The district is seeking to persuade voters to support two tax increases. One would raise $220 million for operating funds, such as teacher salaries, over eight years. A second measure would raise $52 million for building improvements. Donations from Stand for Children largely power the Vote Yes for IPS campaign, which raised a total of $201,717. The Indiana teachers union also contributed $5,000.

Here are the details on how much each candidate has raised and some of the notable contributions:

At large

Incumbent Mary Ann Sullivan, a former Democrat state lawmaker, raised $7,054. Her largest contribution came from the Indy Chamber Business Advocacy Committee, which donated $4,670. She also received $1,000 from Steel House, a metal warehouse run by businessman Reid Litwack. She also received several donations of $250 or less.

Retired Indianapolis Public Schools teacher Susan Collins, who is one of the candidates supported by the union, raised $16,422. The Indiana Political Action Committee for Education contributed $15,000. She also received several donations of $200 or less.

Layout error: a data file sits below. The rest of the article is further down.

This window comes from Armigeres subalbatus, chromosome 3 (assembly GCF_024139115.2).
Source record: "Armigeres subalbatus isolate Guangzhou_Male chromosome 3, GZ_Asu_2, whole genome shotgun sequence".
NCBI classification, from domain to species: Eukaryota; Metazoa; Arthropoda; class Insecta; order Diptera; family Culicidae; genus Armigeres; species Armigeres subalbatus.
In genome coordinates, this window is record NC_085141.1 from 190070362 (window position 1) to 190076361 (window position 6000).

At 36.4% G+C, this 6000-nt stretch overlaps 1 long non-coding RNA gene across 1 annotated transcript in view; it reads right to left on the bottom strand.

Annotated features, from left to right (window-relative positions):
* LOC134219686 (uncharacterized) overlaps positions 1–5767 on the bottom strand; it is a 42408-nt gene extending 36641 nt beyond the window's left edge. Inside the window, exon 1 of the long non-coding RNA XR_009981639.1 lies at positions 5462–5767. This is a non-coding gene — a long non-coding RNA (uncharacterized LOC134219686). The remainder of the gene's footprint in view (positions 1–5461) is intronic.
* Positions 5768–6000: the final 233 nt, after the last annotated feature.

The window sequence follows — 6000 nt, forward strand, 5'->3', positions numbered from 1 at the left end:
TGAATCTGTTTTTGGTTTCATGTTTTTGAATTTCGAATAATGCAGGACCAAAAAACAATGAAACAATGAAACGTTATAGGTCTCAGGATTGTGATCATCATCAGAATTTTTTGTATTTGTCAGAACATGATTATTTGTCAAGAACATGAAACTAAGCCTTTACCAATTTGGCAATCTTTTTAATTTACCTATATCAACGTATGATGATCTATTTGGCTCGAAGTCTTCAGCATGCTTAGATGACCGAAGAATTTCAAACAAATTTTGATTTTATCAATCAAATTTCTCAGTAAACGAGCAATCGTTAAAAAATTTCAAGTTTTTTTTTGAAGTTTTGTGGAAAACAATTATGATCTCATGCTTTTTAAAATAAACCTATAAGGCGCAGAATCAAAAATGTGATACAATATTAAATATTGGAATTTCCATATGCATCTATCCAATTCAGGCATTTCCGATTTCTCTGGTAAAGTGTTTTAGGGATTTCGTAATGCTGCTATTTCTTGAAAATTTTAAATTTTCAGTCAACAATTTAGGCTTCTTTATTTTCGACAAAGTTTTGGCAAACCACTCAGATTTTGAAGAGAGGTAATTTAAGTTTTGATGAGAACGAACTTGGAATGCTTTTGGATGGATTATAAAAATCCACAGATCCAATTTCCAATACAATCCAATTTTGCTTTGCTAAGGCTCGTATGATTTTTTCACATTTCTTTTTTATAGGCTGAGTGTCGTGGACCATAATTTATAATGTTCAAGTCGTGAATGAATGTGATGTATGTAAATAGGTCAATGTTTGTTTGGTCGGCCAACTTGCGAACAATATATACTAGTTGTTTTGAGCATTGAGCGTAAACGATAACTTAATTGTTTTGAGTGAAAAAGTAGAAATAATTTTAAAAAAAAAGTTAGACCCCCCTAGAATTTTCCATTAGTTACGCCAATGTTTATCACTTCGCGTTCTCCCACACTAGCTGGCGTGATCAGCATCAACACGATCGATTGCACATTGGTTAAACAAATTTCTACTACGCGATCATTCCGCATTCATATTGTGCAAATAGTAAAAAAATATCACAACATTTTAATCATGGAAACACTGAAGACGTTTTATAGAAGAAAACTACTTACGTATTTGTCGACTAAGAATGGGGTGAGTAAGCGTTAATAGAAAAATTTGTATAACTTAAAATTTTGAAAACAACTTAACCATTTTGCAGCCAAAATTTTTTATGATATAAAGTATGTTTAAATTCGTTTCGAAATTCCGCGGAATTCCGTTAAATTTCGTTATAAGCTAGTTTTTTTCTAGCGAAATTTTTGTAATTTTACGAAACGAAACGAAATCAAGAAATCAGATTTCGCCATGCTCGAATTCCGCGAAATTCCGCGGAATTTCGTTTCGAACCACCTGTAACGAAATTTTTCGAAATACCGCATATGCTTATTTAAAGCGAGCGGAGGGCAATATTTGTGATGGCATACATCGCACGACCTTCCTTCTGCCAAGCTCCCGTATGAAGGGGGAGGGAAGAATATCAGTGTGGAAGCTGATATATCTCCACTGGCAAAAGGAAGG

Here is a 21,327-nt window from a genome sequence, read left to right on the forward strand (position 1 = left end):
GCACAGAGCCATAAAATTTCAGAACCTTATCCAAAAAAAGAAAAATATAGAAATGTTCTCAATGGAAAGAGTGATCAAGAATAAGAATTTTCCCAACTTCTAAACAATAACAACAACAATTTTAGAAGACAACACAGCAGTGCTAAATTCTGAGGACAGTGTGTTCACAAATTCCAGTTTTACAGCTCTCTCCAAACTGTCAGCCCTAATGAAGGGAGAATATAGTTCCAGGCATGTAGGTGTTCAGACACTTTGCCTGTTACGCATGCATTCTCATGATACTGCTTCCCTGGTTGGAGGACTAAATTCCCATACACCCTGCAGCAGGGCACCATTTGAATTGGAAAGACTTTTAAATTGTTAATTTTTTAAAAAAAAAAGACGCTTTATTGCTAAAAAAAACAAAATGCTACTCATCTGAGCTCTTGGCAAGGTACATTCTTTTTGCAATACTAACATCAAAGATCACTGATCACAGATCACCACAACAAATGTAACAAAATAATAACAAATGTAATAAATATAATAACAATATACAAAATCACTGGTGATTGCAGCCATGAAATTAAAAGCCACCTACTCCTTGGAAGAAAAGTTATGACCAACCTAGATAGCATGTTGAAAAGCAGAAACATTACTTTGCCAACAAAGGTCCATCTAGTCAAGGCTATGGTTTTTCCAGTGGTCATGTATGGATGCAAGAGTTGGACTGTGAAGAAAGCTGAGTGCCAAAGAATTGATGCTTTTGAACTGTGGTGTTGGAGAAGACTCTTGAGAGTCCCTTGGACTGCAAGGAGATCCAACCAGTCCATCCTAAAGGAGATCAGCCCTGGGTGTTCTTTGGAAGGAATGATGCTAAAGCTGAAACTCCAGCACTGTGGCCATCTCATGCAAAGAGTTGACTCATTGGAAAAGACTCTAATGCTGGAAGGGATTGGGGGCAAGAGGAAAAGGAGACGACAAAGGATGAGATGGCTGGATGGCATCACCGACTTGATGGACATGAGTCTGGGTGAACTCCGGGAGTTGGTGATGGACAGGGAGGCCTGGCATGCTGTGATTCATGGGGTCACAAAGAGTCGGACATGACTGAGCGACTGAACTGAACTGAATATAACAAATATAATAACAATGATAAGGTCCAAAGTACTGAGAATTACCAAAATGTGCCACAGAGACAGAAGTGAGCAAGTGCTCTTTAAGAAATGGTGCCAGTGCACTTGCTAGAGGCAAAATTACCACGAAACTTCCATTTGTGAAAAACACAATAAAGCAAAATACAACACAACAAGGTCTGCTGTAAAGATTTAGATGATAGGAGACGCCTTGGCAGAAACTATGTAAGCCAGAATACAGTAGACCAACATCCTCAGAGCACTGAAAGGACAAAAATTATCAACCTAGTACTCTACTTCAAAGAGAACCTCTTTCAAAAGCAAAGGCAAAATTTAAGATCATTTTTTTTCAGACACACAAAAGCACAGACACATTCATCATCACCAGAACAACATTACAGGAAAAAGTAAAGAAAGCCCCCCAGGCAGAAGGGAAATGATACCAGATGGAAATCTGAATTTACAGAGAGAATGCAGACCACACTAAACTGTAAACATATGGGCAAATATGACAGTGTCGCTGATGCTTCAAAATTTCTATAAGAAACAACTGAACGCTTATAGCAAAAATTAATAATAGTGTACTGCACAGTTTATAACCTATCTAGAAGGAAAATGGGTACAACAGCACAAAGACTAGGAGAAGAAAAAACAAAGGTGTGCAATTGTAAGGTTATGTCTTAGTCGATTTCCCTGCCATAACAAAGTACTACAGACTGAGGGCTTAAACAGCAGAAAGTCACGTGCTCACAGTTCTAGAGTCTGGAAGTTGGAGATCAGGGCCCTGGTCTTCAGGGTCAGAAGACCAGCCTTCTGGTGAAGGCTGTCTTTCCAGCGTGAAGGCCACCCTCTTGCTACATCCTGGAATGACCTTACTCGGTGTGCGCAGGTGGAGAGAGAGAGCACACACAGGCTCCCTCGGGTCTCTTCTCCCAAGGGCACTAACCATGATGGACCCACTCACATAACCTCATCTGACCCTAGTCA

Ceramics studio owner and Indianapolis Public Schools parent Joanna Krumel raised $200. Her largest contribution, $100, came from James W. Hill.

District 3

Marian University Executive Director of Facilities and Procurement and Indianapolis Public Schools parent Evan Hawkins raised $22,037. His largest contributions from individuals were from businessmen Allan Hubbard, who donated $5,000, and Litwack, who donated $2,500. The Indy Chamber Business Advocacy Committee contributed $4,670 and web design valued at $330. He also received several donations of $1,000 or less. His donors included IPS board member Venita Moore, retiring IPS board member Kelly Bentley’s campaign, and the CEO of The Mind Trust, Brandon Brown.

Frost Brown Todd trial attorney and Indianapolis Public Schools parent Michele Lorbieski, who is one of the candidates supported by the union, raised $27,345. The Indiana Political Action Committee for Education contributed $24,900. She also received several contributions of $250 or less.

Pike Township schools Director of Information Services Sherry Shelton raised $1,763, primarily from money she contributed. David Green contributed $116.

District 5

Incumbent Dorene Rodríguez Hoops, an Indianapolis Public Schools parent, raised $16,006. Her largest contributors include Hubbard, who donated $5,000; the Indy Chamber Business Advocacy Committee, which gave $4,670 and web design valued at $330; and the MIBOR PAC, which contributed $1,000. She also received several contributions of $500 or less, including from Bentley.

Federal employee and Indianapolis Public Schools parent Taria Slack, who is one of the candidates supported by the union, raised $28,950. The Indiana Political Action Committee for Education contributed $28,500.